The element selenium was discovered 200 years ago. We spoke to Dr K Indira Priyadarsini and Dr Vimal K Jain, editors of a new book entitled 'Organoselenium Compounds in Biology and Medicine', about the history of selenium research and why it’s so vitally important.
"Many people have never heard of selenium, yet this micronutrient is more vital to our health than many other nutrients", says Indira.
It was discovered in 1817 by Swedish chemist Jöns Jacob Berzelius, who had shares in a chemical plant that produced sulphuric acid by oxidising sulphur dioxide in lead chambers.
He noticed that the process left behind a reddish deposit that smelled of horseradish on heating, which he initially thought looked like the element tellurium.
A new element
After analysing the substance, Berzelius realised that it was in fact a new element. Since it displayed properties at an intermediate point between those of sulphur and tellurium, he named the new element selenium.
Jöns Jacob Berzelius discovered selenium in 1817.Picture:
Selenium is a trace element, and can only be found in nature in certain minerals such as eucairite (CuAgSe) and crooksite (CuThSe). When selenium is needed for commercial or scientific use, it is normally obtained as a by-product from the refinement of copper.
In the modern era, selenium is used in a wide range of commercial products, such as in electronics, as photographic toner, and as an additive to stainless steel, as well as lending its red colour to ornamental glasses and enamels.
Vital in the body
It’s also present in certain foods, in particular garlic, cabbage, Brazil nuts and broccoli. By eating these foods selenium ends up in the body, where it performs vital tasks, as Indira explains.
"It is a key component of selenium-dependent proteins, known as selenoproteins", she says. "These are essential to various metabolic pathways, including function of thyroid hormones, antioxidant defence systems, and immune systems."
Consequently, a selenium deficiency can increase your risk of infection, and lead to disease. "It is a factor in several dangerous viral infections, such as HIV and Ebola, and has been linked to many other disorders including neurodegeneration, adverse mood states, cardiovascular diseases, and cancer," says Vimal.
Selenium can therefore be used to treat certain conditions. "A few clinical trials have shown significant health benefits associated with taking a daily selenium supplement", says Indira, "and selenium compounds are showing promise as new anticancer agents."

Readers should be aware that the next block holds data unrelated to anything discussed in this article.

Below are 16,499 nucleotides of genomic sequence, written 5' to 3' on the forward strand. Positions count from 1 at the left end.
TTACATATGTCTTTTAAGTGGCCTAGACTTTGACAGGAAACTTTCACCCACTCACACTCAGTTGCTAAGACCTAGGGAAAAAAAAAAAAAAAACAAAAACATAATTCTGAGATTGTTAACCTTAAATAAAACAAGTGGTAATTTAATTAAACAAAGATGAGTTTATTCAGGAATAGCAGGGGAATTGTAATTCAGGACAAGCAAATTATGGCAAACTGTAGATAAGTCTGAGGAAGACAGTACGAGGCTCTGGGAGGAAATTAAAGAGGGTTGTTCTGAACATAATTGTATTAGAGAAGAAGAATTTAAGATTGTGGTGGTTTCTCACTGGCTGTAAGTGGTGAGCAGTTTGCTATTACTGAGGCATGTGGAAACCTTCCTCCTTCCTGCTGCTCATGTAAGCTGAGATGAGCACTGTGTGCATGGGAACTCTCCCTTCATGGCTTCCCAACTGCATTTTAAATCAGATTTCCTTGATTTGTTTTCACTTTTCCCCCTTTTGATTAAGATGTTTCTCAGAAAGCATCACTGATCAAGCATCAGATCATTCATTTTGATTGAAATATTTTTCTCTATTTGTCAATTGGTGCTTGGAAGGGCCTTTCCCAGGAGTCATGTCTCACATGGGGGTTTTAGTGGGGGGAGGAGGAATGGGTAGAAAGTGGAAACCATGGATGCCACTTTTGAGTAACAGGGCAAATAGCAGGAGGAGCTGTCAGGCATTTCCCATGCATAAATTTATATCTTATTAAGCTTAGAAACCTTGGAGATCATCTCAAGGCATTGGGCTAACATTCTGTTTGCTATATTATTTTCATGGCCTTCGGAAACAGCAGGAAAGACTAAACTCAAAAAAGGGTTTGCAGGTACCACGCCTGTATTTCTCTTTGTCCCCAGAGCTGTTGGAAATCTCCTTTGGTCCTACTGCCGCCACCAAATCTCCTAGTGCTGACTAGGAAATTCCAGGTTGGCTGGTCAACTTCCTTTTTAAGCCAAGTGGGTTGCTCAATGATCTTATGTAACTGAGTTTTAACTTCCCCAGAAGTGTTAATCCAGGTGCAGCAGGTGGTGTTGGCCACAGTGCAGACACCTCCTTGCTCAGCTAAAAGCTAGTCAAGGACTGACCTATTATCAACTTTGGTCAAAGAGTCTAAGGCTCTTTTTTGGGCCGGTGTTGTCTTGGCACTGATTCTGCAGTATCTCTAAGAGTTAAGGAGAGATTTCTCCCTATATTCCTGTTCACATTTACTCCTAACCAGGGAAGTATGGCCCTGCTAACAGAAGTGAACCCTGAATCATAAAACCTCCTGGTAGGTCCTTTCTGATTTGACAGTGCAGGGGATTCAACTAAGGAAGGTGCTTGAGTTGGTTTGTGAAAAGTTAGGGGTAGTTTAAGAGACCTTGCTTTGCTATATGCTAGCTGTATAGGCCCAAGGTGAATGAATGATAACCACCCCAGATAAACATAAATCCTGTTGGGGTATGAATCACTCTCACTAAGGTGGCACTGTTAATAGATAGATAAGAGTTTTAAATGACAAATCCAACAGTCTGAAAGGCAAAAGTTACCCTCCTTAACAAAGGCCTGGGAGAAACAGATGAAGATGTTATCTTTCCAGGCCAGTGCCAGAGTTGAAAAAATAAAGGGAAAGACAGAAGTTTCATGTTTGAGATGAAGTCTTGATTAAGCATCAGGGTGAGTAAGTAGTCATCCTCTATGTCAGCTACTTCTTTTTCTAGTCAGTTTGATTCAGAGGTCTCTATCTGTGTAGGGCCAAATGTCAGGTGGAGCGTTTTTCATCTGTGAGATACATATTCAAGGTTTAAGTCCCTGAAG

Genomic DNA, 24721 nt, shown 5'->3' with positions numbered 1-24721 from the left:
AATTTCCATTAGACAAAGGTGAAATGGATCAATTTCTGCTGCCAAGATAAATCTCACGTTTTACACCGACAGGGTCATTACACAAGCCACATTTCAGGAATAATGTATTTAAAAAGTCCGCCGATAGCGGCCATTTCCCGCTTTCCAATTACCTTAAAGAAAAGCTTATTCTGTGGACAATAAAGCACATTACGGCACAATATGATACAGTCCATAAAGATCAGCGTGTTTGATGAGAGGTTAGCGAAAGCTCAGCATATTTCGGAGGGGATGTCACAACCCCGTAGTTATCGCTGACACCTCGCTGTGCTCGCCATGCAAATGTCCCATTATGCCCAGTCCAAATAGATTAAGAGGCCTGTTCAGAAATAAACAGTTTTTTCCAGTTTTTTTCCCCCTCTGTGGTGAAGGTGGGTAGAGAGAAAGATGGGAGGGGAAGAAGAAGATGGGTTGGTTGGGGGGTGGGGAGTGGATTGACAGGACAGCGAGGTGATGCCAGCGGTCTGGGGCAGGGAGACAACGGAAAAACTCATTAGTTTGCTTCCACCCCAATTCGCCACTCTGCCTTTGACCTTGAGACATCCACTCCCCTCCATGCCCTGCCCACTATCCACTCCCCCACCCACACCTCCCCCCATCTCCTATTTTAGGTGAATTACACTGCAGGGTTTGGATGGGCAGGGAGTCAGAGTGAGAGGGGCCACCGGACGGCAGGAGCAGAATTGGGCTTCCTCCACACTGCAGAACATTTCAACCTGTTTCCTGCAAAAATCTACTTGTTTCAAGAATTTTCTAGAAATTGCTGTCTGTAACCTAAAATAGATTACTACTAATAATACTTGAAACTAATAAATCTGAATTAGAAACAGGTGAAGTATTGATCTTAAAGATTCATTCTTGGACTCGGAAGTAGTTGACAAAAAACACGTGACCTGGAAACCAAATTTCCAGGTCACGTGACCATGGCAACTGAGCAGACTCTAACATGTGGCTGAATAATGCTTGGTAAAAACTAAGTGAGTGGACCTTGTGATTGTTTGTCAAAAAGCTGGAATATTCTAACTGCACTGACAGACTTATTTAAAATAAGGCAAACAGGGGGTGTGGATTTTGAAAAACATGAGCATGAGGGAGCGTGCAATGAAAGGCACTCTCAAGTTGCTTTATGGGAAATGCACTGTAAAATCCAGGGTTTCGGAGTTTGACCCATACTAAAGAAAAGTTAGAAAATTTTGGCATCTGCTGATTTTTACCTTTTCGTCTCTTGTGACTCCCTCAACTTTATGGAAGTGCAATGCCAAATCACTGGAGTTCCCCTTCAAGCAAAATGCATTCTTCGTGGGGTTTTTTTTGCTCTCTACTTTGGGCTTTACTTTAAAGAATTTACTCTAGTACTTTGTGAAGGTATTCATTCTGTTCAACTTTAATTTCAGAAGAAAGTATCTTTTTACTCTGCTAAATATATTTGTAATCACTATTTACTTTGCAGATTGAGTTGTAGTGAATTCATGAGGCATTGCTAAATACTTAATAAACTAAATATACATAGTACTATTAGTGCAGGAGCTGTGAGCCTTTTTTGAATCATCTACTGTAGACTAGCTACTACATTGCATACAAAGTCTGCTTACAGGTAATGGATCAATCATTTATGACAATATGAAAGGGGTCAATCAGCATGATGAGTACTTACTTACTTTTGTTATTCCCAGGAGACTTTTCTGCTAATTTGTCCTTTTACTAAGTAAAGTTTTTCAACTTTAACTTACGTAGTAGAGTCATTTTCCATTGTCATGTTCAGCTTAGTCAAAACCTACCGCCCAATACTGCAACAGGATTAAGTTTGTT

Both authors emphasise the need to carry out selenium research in developing countries in particular: "Currently selenium research on human health is being pursued only in developed countries, while people in many developing and under developed countries suffer either from excess selenium or its deficiency.
"Therefore, selenium research in the different fields has to be undertaken to address nutritional and health issues in different populations."
In their new book, 'Organoselenium Compounds in Biology and Medicine' they explore recent advancements in the research of selenium compounds, with special emphasis on therapeutic and medicinal applications.
They explain why they have chosen to focus on organoselenium compounds – which contain carbon atoms – rather than inorganic selenium compounds, which don’t.
"So far the majority of books on selenium biology have focused on inorganic selenium compounds," says Indira. "However it has now been realized that selenium in the organic form is less toxic than the inorganic form."
It’s also quite simple to tune the properties of these compounds by altering the structure of the molecules. This could mean adding small chains of carbon atoms, or adding what’s known as a hetero atom – anything other than carbon or hydrogen. Making these small adjustments can make the compound more or less toxic, alter how it behaves in chemical reactions, and change which molecules it reacts with in the body.
Vimal and Indira conclude: "This book will be very useful for researchers from both developed and developed countries working in selenium research involving synthesis, biophysics, biochemistry and cancer biology."